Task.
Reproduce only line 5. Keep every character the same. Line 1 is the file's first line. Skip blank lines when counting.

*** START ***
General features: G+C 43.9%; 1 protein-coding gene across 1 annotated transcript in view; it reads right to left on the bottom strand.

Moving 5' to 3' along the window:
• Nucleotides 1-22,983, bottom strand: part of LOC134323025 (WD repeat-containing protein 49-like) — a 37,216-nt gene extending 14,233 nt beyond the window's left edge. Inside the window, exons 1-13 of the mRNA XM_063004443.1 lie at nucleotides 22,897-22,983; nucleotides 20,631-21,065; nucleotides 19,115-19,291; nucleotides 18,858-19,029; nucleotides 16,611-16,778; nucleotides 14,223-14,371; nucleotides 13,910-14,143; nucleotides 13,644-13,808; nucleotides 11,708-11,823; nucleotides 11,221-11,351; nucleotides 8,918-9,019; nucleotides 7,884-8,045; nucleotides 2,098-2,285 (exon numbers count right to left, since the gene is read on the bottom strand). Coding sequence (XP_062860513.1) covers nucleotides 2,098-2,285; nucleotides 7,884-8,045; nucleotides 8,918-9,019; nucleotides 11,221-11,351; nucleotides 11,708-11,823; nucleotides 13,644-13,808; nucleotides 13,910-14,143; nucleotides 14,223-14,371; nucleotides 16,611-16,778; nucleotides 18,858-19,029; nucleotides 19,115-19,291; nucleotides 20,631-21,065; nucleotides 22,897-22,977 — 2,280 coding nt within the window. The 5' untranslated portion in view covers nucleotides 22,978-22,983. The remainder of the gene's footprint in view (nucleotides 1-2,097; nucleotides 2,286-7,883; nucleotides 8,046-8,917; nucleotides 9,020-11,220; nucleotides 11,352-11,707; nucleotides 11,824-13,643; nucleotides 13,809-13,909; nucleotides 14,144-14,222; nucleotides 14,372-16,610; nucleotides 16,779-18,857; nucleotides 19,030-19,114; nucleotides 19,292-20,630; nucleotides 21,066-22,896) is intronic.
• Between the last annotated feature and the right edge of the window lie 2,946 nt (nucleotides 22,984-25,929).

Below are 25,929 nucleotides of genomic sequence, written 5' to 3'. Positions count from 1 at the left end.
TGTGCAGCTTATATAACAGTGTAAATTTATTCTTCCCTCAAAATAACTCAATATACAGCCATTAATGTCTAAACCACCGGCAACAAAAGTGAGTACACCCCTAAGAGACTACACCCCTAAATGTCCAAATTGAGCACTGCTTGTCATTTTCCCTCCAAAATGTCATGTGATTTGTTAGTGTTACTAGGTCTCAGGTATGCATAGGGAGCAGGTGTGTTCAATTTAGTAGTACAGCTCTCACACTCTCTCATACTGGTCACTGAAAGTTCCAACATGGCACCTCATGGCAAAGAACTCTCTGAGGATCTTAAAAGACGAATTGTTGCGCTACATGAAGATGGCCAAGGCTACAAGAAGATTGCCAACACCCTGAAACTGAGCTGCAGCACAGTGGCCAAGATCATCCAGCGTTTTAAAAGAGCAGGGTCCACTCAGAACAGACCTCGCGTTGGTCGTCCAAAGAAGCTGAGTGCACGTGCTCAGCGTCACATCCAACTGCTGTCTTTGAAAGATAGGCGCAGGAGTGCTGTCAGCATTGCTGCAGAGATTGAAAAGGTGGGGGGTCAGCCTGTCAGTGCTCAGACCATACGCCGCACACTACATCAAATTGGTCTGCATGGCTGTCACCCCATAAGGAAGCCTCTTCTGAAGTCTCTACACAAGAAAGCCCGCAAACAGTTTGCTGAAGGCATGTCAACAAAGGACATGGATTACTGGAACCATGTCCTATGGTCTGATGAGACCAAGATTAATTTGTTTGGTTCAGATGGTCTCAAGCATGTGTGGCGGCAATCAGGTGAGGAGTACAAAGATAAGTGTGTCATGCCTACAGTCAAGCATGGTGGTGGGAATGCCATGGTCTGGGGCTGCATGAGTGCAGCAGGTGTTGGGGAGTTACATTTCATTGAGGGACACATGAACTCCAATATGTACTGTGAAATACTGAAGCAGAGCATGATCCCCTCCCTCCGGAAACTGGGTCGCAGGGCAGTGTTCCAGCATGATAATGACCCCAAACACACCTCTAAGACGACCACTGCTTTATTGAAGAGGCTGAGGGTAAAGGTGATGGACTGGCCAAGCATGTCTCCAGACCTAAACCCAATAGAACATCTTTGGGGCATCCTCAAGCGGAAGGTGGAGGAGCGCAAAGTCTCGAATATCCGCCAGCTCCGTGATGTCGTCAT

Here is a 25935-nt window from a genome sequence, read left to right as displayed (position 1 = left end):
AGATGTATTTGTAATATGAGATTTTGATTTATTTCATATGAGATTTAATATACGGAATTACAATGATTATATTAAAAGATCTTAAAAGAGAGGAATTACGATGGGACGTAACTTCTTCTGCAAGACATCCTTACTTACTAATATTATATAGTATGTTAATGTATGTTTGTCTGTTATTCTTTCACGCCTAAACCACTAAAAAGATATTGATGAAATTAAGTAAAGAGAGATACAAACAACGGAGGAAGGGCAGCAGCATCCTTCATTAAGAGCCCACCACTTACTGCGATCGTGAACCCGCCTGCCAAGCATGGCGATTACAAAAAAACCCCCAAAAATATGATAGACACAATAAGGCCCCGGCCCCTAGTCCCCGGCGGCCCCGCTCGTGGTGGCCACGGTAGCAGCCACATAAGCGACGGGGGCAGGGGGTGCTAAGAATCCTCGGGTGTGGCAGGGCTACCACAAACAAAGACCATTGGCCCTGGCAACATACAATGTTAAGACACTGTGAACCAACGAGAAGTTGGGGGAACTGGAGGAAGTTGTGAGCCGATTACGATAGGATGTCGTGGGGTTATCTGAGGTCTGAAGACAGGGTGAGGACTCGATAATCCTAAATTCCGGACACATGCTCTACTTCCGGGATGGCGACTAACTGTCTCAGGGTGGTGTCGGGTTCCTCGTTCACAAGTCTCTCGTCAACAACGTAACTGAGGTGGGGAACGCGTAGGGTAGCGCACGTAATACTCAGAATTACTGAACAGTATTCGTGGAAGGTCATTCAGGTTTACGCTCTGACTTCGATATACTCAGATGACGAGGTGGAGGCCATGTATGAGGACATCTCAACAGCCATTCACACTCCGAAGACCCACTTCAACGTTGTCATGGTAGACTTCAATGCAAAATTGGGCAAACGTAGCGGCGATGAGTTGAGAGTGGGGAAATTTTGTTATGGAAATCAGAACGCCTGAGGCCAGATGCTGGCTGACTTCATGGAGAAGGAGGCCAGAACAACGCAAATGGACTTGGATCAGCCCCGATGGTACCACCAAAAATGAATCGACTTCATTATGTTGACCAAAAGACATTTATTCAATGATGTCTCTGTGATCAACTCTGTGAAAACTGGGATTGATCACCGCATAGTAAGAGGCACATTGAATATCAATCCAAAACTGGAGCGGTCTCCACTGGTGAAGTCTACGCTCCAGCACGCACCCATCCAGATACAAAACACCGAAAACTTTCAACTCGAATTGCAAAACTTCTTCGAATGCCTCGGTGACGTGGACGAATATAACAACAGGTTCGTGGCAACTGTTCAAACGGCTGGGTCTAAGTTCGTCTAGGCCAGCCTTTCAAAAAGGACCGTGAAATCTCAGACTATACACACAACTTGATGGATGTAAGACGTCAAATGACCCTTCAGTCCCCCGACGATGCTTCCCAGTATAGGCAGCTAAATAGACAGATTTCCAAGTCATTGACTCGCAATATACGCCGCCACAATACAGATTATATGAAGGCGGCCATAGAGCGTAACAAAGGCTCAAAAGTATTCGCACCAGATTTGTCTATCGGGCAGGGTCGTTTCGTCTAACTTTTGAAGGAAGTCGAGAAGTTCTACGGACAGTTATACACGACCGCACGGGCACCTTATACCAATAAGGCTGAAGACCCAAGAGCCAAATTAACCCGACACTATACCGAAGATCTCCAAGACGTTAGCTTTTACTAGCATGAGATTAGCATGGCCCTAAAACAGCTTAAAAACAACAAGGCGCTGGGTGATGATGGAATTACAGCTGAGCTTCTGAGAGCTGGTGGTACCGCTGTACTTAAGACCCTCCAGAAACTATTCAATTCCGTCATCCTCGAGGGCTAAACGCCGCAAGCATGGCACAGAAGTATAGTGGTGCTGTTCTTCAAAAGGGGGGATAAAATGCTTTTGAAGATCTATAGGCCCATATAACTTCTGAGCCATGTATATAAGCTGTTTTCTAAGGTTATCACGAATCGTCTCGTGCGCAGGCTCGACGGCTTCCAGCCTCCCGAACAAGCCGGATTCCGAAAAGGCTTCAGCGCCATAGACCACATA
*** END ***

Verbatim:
Below are 25,929 nucleotides of genomic sequence, written 5' to 3'. Positions count from 1 at the left end.